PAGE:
WASHINGTON: Wednesday, the US Centers for Disease Control and Prevention (CDC) announced that the monkeypox vaccination is very effective, protecting people as early as two weeks after the first dosage.
A preliminary analysis published by the FDA revealed that between July 31 and September 3, unvaccinated individuals had 14 times the risk of contracting monkeypox disease compared to those who were vaccinated 14 days or more after receiving their first vaccination.
The findings were based on confirmed cases in 32 jurisdictions across the nation. The latest outbreak, which began in May of this year and mostly affects men with physical interactions with other men, has resulted in more than 25,000 cases in the United States.
During a conference with media, CDC director Rochelle Walensky stated, “These new results provide us with cautious hope that the vaccine is functioning as planned.”
“Even in light of these encouraging results, we highly suggest that individuals take two doses of the Jynneos vaccination 28 days apart,” she noted.
Despite being authorized, there is no validated efficacy estimate for the Jynneos vaccine against monkeypox, as previous research only analyzed animal data and human immune response measurements.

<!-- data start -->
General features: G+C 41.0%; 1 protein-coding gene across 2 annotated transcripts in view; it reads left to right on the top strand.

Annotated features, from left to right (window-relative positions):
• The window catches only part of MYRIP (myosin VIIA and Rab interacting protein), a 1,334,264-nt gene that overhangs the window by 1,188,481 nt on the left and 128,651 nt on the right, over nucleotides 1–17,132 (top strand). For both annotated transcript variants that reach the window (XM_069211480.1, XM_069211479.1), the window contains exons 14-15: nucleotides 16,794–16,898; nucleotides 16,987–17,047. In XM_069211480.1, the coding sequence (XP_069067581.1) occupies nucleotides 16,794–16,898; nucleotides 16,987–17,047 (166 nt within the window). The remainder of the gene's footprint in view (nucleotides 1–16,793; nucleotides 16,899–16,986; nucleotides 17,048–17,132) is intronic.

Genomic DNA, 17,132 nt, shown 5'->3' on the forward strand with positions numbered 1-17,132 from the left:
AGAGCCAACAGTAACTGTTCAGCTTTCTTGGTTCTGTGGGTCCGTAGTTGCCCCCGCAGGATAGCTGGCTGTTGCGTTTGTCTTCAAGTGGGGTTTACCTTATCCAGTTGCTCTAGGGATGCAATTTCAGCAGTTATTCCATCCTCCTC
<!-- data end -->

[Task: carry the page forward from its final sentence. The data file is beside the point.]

Globally, about 66,000 cases of monkeypox have been identified, although since August, the rate of new infections has decreased.
The United States has provided about 680,000 doses of the Jynneos vaccine, targeting gay and bisexual men as well as transgender and gender-variant individuals.
Demetre Daskalakis, the deputy coordinator for the White House’s response to the outbreak of monkeypox, stated that the rollout strategy was entering a new phase in which the vaccine would be administered to individuals who had never been exposed to the virus, as opposed to those who had been exposed.
“This new technique means that more individuals who are at present or future risk for monkeypox are now eligible for the vaccine,” he said.
In order to decrease stigma, the new guidance would permit health care providers to deliver the vaccination in less visible regions, such as the shoulder or upper back, as opposed to the forearm, he noted.